On Friday night, the 11th inst. a party of men, numbering about fourteen, visited the house of Mrs. Bridget Quinn, widow, Caheraroneen, Kinvara. The party wore false moustaches and beards. On entering the house, where about nine young men were card-playing, they ordered’ “Hands up!” and questioned each man.  Then they searched the house, and put the men outside the door.  As each man passed the threshold he is alleged to have been ill treated. When the last man had come out, all were placed against a wall and ordered to take off their clothes. At this moment two of the men made good their escape by running away, seven or eight shots being discharged in their direction.
            The remaining seven men had to take off their clothes, which were then placed in a heap and burned to ashes.  Meanwhile the dwelling-house was set on fire, and when this was done the barn and two stacks of corn were burned. The barn contained oats, potatoes, machinery, etc. in the stable were two horses which had narrow escapes from the flames. 
            The owner, Mrs. Quinn, implored the raiders to allow her to free the animals while the buildings were burning, and they did so. Fowl fled to and fro in the yard, and were killed.  While the young men’s clothes were burning, they had to lie on the road, face downwards. After about an hour, when the second party of raiders came from another house {Patrick Glynn’s home}, the men were ordered to stand up, and, it is alleged, they were marched about one-and – a – half miles to where two lorries were situated, and compelled to sing “God Save the King,” the words being repeated after one of the men in charge. Ultimately they were told to “clear off,” several shots were fired after them. The flames from Mrs. Quinn’s house lighted up the village.  The young men were scarcely able to move after the terrible ordeal they had gone through.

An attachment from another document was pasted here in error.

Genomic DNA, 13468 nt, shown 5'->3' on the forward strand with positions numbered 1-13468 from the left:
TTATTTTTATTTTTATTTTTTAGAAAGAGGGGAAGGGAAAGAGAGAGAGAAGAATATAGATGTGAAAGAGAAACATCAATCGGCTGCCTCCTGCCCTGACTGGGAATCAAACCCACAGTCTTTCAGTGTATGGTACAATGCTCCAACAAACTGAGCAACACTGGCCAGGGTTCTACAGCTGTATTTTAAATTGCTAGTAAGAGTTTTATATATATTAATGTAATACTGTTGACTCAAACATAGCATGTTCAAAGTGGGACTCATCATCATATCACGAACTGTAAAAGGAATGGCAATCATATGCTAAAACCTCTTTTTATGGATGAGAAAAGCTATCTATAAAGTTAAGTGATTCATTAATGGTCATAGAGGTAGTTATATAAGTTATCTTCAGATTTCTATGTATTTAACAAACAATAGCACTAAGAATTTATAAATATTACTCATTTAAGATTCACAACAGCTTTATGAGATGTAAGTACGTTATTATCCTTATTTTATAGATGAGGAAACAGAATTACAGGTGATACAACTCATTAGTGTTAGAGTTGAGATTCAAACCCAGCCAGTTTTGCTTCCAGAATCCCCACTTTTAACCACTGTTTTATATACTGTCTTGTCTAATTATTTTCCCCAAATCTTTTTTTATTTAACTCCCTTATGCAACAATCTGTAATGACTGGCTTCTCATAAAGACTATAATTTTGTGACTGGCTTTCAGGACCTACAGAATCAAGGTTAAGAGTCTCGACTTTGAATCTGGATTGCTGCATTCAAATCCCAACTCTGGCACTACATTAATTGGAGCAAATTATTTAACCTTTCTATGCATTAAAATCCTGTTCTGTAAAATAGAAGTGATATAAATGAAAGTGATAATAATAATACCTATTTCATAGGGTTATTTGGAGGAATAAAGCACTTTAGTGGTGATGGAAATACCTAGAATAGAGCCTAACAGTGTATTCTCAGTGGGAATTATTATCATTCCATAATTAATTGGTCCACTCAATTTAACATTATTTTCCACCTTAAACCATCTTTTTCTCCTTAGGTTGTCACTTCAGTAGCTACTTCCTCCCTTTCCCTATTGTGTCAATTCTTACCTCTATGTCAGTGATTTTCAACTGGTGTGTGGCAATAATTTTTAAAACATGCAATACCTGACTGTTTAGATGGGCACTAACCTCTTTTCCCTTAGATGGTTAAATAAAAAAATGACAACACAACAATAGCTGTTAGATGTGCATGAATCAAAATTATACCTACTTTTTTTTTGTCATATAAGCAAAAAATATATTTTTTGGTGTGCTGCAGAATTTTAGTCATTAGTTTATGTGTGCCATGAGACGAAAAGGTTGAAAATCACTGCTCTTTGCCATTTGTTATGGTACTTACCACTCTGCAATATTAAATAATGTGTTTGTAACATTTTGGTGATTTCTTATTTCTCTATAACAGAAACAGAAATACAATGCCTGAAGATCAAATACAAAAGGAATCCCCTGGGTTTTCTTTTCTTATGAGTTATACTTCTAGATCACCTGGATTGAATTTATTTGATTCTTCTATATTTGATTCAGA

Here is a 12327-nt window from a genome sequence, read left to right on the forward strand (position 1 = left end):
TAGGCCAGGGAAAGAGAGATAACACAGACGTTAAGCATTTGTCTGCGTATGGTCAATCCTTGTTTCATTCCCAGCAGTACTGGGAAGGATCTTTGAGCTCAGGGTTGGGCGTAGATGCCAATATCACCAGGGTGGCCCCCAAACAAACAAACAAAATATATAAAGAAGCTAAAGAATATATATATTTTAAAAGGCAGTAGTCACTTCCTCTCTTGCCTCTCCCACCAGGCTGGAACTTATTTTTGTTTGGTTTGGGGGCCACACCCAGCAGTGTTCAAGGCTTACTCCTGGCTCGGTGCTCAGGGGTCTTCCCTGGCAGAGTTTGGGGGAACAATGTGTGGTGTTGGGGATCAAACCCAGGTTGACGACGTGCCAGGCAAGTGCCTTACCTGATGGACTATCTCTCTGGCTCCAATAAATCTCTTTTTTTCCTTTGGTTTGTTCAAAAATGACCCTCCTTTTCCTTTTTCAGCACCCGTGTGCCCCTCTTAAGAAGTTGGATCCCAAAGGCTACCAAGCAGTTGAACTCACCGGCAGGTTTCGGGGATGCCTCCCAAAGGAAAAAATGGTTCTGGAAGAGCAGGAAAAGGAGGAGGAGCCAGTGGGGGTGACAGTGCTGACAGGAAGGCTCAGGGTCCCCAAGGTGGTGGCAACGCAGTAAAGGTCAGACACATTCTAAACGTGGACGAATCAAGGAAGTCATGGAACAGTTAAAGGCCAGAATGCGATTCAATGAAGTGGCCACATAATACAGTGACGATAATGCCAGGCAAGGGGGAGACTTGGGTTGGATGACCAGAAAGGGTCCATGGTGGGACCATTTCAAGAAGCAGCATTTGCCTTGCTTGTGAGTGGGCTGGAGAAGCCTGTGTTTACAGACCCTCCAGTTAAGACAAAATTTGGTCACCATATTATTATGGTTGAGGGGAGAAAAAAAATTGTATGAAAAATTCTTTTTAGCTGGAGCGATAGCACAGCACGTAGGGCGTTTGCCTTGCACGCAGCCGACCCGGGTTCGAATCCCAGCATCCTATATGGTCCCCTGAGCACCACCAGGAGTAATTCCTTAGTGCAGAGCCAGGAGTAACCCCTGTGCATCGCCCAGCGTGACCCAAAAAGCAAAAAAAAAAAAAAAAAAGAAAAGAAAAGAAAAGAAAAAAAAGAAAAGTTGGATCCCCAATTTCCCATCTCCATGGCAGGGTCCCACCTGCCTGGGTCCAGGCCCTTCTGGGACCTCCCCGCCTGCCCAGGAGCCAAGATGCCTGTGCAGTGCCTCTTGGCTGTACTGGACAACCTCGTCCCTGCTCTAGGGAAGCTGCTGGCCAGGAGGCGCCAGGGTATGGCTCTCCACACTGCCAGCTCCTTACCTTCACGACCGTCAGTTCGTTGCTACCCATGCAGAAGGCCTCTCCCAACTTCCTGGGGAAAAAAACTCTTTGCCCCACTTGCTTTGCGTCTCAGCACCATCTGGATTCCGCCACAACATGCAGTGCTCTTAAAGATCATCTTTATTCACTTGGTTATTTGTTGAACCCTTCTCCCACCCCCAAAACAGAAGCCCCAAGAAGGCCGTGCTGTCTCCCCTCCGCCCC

Mrs. B. Quinn, in an interview stated: “When the raiders arrived my daughters and I were placed in a room, and instructed to stay there. The outer door was locked on us, and they began to set fire to the house. We were told to go out the back door.  There was no back door to the house; so I informed them of this.  We were then allowed to go out the front door.  Immediately the house was set on fire, and then the barn, stables, and two stacks of corn were burned. While all were burning the young men who were at my home were being badly treated on the road.  My two horses were badly burned, as it was with great difficulty I was able to loose them from their stalls.  The raiders stated they were looking for the murderers of police. No murder of Crown forces has taken place in this district.  I am now left with my house and everything inside it burned, and I did not get one moment to take out anything.”
From the Connacht Tribune - Saturday, February 19, 1921

Search At Mr. Patrick Glynn’s Caheraroneen 
            On Friday night the 11tin inst., the house of Mr. Patrick Glynn, Caheraroneen, Kinvara was searched. Mr. Glynn was in bed at the time the searchers arrived. He was told to get up and open the door. He did so, and on answering his name, it is alleged, he was ill-treated and brought outside, where a man with a hay-fork placed him against the wall, put a prong of the fork each side of his neck, and held him there with his hands up.  While he was in this position the house was searched.  The party then came out and closed the door.  Mr. Glynn was marched along the road from his house and it is alleged, beaten with rifles and the hay-fork.  A flash-lamp was turned on him, and he was ordered to “clear off” when several shots were fired after him.